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Customers Want Personalized Experiences AND Privacy. Can They Have Both?

Balancing Data Privacy And Customer Experience

Customers have told us they want streamlined, personalized experiences. At each step in the journey with your brand:

  • They want to be recognized and acknowledged.
  • They want relevant, personalized offers at the right moment.
  • They don’t want to repeat their issue and information over and over as they move from self-service to chatbot to service rep in frustration.

To help your organization deliver on these expectations, four in five customers are even willing to share their data — but with a few caveats, of course. When customers give us their data, they expect to receive relevant discounts, special access to things they like, and seamless experiences that pick up right where they left off.

Your organization needs strong data practices to orchestrate each step of this journey because the risks are high. We all have personal data stored in databases worldwide, and that data can be “leveraged” for good and not-so-good reasons.

Unfortunately, customer data is increasingly at risk of being exposed. Data breaches are on the rise, with more than 3,000 reported breaches in the U.S. in 2023 (up 78% from 2022!). Globally, twice as many people were impacted by a data breach in 2023 than 2022.

When customers hear about data breaches, they are left wondering if their personal data was affected. Do nefarious players now have access to personal information like financial information, purchase history, and even health records? Which organization might risk their data next?

There is a struggle between providing the best customer experience and appropriately protecting consumer privacy. And rightfully so.

Customer Data, Privacy, and AI Research

According to several studies and surveys, customers and organizations are disconnected in a few areas regarding data privacy and the customer experience (it’s a tale as old as time).

Pew Research revealed that the majority of Americans:

  • Have little to no understanding about how companies use their personal data (67%).
  • Would support additional regulation to protect their personal information (72%).
  • Believe they have little to no control over what companies or the government can do with their data (73%).
  • Expect artificial intelligence will lead companies to use their data in ways they aren’t comfortable with (81%).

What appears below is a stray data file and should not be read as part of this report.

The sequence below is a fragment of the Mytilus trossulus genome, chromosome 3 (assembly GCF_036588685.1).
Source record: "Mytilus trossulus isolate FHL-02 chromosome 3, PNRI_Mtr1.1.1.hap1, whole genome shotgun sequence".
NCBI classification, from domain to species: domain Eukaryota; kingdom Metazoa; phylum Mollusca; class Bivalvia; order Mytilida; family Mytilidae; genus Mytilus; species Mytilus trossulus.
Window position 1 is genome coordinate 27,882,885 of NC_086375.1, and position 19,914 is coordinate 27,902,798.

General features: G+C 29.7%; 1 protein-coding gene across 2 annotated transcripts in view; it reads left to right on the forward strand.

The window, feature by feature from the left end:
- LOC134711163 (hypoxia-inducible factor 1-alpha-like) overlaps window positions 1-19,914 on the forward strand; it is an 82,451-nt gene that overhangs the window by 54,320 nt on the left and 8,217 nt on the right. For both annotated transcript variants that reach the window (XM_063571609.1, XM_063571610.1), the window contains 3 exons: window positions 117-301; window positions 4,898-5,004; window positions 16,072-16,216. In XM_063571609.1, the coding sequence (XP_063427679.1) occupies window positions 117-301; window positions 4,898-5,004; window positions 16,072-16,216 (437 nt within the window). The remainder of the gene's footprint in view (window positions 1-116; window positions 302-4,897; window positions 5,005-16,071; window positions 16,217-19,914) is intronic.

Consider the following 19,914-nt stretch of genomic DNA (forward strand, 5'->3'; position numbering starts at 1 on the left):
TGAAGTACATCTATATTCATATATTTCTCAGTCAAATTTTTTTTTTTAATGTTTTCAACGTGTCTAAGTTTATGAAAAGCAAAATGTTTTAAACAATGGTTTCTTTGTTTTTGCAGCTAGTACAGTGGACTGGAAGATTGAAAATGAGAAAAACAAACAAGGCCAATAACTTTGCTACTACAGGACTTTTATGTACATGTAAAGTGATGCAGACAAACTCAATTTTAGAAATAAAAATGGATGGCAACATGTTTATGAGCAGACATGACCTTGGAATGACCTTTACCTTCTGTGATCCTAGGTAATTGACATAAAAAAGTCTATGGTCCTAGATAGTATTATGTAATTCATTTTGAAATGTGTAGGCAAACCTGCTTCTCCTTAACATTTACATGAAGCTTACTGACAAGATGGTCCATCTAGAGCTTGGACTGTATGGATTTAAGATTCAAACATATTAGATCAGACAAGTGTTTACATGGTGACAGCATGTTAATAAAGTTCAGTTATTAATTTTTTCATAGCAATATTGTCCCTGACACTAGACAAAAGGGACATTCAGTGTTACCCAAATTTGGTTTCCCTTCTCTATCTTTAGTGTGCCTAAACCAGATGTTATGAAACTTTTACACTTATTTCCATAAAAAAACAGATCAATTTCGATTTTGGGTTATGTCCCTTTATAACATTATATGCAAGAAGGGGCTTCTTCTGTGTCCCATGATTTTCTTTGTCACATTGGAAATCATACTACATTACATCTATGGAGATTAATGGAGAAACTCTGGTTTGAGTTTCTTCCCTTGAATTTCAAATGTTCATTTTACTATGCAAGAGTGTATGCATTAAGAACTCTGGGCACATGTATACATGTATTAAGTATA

Clearly, organizations have room to better explain why they collect customer data and how they use it. But that’s not all.

Truata’s Global Consumer State of Mind Report—which I participated in for its 2020 edition—showed the majority of global customers:

  • Are more likely to be loyal to a brand that uses personal data appropriately (69%).
  • Believe companies need to do more to protect their data (76%).
  • Have taken steps to reduce their digital footprints (77%).

Growing concern over customer data has led to regulations like the European Union’s General Data Protection Regulation (GDPR) and the California Consumer Privacy Act (CCPA). Web browsers have even phased out third-party cookies, which were commonly used to track customers across their many online channels.

Although these are clear challenges for customer experience leaders, proving your organization values data privacy can pay off in noticeable ways.

Cisco found that 95% of business security leaders believe the benefits of privacy investments outweigh the costs. By investing in privacy, organizations achieve greater customer loyalty and trust, operational efficiency, and innovation. It’s hard to argue with the value of that!

What should CX leaders do to ensure data privacy?

So what can CX leaders do to address customer data privacy concerns while delivering personalized experiences?

I’ve compiled five core actionable initiatives your leadership team can take to begin ensuring better data privacy for your customers within your organization.

1. Create cross-functional support to proactively address data practices.

Customer experience leaders need to understand and support the data practices required to protect customer information, especially as CX teams consider how to develop their AI strategy.

The key here is for CX to become BFFs with Information and Security leaders so there can be ongoing conversations, open dialogue, and education around how customer data is used. As new customer journeys are designed, data can not be an afterthought.

  • Collaborate across your organization to ensure the data is used at the appropriate place in the appropriate way.
  • Run through “worst-case” scenarios and design safeguards for both customers and your organization.
  • Question whether you need all the data you collect. Refine what you collect and how you use it.
  • Limit who on your team can access and manipulate customer data. (But consider what visibility is required to deliver a personalized customer experience, too.)